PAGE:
Hayley Brackenridge

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Hayley grew up on a cash crop farm in Peterborough County, ON. She completed a Bachelor of Science, Honours degree in Biology at Queen’s University in Kingston, ON, where she conducted research on the reproduction of Amaranthus palmeri. Following this, Hayley continued her research in weed sciences through a Master of Science degree in the Department of Plant Agriculture at the University of Guelph in conjunction with Agriculture and Agri-Food Canada. Under the supervision of Dr. Robert Nurse and Dr. François Tardif, Hayley is investigating roller crimped cereal rye as an integrated weed management tool.

Abstract: Fall sown cereal rye (Secale cereal L.) has gained popularity as a cover crop in vegetable production due to its weed-suppressive capabilities. When mechanically terminated with a roller-crimper, this method of weed control makes an inexpensive enhancement to an integrated weed management program. Research has shown that replacing pre- and post-emergent herbicide applications with roller crimped cereal rye has variable success at controlling weeds and maintaining vegetable cash crop yield. Therefore, the objective of this research was to test roller crimped cereal rye in sweet corn production to determine whether it can provide season-long weed control and maintain yield without additional weed control measures. Two cereal rye cultivars (early vs. standard maturity) were compared at three seeding rates (150, 300, and 600 seeds m-2) with and without post-emergent herbicide application for their effect on weed control and sweet corn yield. The trial was conducted at Agassiz, BC, Harrow, ON, and St. Jean-sur-Richelieu, QC in 2019 and 2021 and at Harrow and St. Jean-sur-Richelieu in 2020. Results suggest that weed control by roller crimped rye peaks between crimping and eight weeks after crimping and is higher in rye sown at 300 and 600 seeds m-2 than 150 seeds m-2. Sweet corn yield in roller crimped cereal rye with post-emergent herbicides was equal to the weed-free no rye control, however, without post-emergent herbicides, significant yield loss occurred. This suggests that cereal rye must be sown at least 300 seeds m-2 to maximize weed control, but post-emergent herbicides are still required to control late season weeds and maintain sweet corn yield. These findings support the use of roller crimped cereal rye in an integrated weed management program for sweet corn production in combination with additional late season weed control measures.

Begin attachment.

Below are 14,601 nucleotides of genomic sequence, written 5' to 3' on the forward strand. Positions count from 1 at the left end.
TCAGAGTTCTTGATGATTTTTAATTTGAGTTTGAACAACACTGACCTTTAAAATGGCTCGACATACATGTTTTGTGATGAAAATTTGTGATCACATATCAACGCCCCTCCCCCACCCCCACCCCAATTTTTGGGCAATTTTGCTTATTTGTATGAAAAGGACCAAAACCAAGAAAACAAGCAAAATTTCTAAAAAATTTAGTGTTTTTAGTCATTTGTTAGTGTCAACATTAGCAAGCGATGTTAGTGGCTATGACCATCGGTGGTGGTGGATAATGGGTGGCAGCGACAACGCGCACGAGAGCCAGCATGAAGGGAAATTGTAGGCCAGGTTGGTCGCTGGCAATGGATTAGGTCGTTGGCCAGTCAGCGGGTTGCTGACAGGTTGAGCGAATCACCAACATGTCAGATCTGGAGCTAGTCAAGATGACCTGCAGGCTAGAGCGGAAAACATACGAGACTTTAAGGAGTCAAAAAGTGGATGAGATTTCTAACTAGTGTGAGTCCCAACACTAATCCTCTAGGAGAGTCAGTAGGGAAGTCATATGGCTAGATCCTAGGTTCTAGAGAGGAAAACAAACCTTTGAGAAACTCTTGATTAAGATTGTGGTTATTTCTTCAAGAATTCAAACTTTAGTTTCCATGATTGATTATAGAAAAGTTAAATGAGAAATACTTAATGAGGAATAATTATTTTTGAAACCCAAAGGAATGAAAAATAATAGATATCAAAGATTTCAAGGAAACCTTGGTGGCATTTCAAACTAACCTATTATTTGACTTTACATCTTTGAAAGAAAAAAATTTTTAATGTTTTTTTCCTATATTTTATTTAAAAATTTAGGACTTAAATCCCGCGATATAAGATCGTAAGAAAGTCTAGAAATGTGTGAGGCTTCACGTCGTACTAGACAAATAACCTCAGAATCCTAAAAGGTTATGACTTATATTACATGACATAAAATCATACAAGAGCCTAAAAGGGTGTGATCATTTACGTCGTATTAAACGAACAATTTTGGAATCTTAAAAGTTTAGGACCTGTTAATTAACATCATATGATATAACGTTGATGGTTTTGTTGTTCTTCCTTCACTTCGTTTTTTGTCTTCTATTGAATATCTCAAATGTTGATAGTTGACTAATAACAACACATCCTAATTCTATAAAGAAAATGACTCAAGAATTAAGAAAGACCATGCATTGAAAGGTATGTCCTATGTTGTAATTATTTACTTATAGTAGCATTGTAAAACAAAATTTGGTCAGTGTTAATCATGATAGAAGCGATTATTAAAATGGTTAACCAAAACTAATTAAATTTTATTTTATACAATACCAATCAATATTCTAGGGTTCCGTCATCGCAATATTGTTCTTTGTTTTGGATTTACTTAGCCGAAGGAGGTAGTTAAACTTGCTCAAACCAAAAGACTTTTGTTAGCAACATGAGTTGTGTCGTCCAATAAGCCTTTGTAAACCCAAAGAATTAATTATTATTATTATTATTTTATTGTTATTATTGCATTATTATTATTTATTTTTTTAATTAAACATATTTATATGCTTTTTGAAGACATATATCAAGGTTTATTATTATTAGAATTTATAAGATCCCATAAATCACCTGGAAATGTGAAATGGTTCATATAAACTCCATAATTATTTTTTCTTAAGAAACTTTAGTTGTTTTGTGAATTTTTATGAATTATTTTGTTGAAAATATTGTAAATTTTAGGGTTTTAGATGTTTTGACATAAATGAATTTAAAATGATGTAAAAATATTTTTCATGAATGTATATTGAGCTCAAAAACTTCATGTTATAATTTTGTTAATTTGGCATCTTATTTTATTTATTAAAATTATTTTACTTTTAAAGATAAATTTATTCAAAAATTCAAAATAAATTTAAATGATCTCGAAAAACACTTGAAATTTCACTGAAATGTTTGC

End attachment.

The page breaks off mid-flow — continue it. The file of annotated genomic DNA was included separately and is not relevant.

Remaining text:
Supervisor Name: Drs. Robert Nurse and François Tardif

Affiliation: Agriculture and Agri-Food Canada (Harrow) and University of Guelph